Grass Ruins: Admiral's Advice: Newark Revisited: Bosch Bosch!


Ruined Scarps

Climbing up steps to greet,
top slopes in 
clear air.
No cries of pain or shouts
gutturally expressing 
the need for action; 
merely
the possibility 
of a serenade,  by
whizzing golf balls.

Here  I stand on Kimsbury
Hill Fort.
Where barbarism
is wholly civilised.





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@CTFCOfficial  Cheltenham Expects --
                                                                Getting
                                                               Often in penalty 
                                                               Areas allows
                                                               Lots of
                                                               Scoring opportunities.
Score GOALS Robins. COYR


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Last Friday (4 / 4 ) D. and I visited the National Trust  property Newark Park, near Dursley in
 Gloucestershire.In 1550, in the reign of HenryV111, the property started its life as a Tudor Hunting Lodge, passed through many hands until in 1949 ,  it was taken over by the National Trust.

It was not open to the public, but was used as a  nursing home. It gradually fell into disrepair  until rescued  by a Texan Robert Parsons ( 1920 - 2000 ) who renovated the building and worked out an agreement, whereby he had his own apartments, within the premises and for two days a week during opening times,  the public were not admitted,
An admirable scheme, which allowed him privacy; whilst allowing the NT to pick up the 'tab' for further maintenance.


To my mind the view from the upstairs windows at the back of the house, looking as it does,  over the Ozleworth valley is unsurpassed  in the county.




Not only is it easy on the eye, but has remained unchanged over the decades.





Here you see a panorama taken outside at the back of the building.



Upon the top floor D. and I visited an exhibition entitled " Wild Gloucestershire " by local artist Steve Roberts.






The pencil and acrylic  bark studies  ( top and below ) caught by eye. I liked the idea that Steve used old pieces of wood, which he had re-cycled into frames.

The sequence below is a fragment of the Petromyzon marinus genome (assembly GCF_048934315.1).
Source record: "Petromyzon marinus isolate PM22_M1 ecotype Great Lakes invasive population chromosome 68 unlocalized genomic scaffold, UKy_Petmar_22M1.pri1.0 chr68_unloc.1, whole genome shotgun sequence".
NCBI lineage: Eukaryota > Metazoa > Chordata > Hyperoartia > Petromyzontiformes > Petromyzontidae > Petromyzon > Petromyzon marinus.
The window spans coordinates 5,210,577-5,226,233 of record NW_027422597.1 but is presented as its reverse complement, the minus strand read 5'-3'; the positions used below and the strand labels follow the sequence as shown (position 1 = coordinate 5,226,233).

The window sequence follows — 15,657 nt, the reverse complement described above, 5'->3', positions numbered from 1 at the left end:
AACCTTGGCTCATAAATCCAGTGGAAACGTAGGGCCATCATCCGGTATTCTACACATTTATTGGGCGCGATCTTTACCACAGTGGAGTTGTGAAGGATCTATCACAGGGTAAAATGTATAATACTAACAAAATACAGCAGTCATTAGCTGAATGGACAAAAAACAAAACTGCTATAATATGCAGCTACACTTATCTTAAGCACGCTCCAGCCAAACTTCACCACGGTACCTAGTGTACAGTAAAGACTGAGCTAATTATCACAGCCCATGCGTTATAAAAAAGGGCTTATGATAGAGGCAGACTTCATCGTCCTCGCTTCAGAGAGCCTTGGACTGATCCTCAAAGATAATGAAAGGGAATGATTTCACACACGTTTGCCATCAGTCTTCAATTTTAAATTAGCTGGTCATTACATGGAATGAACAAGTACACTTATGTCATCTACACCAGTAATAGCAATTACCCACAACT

My favourites pictures , which really caught my imaginations, were his ' boot ' studies. I thought they were terrifically  creative and so impressed  that I was moved to write in his book; " You've really made your mark. "









The exhibition runs until April 21 and in our opinion well worth a look.


 Whilst in the building, we were taken on a guided basement tour, which included the original Tudor kitchen; the bakery and the wine cellar.


In the wine cellar, our guide produced a little corkscrew-like object; known as the "Butler's Friend. "
So called because it allowed the Butler to remove the cork from the wine bottle without damaging it,  allowing the odd illicit slurp, before topping up said bottle with water and finally replacing the cork. A perfect scam.








Newark Park has a delightful lake and sloped garden areas. Alas the spring flowers were in the process of ' going over '














Nevertheless,  it completed a very satisfactory visit indeed.

Newark Park





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I first discovered the books of Michael Connelly, some years ago. I got to know his disgruntled  L.A. cop Harry " Hieronymus ' Bosch quite well over his 17 novels .
Harry is now of retirement age and is extending his police career  investigating the so called "cold-cases . He lives with his teenage daughter Maddie in LA. and saw active service in the 'Nam war; where he had the dangerous job as a tunnel - rat, crawling underground . The legacy left him apprehensive of enclosed spaces  needing  to see the sky above him.  Harry is soon to 'appear' in a television series named " Bosch."

With the advent of the " Game of Thrones " series of books and my ongoing  readership of Lee Child with his character "Jack Reacher" ,  I let go of Michael's books, but recently, seeing one I hadn't read (" The Fifth Witness " )  in the library, I borrowed it and found myself caught up with the narrative again.

I have always admired Michael Connelly, because it seemed to me, he understood, that in the 21st century, you need to communicate with your readership. Thus he was the one of the first authors to have a dedicated website, which not only  gave a list of his written  material, but in addition released videos relating to  episodes  found in the books and also actual photographs of locations within his novels.
In addition, by subscribing to his Email, one was  sent  exclusive offers which sometimes included special downloads of short-stories.
By all these methods, one felt drawn to the author in this virtual-reality world.

Here is his website. Have a look for yourself.

Michael Connelly



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Well a week of haze and dust. Let's hope for fresher weather in the week ahead. Palm Sunday beckons, at which date I will be able to drink coffee again, having given it up for Lent.

Cheers!
Cheerio,
Ck.

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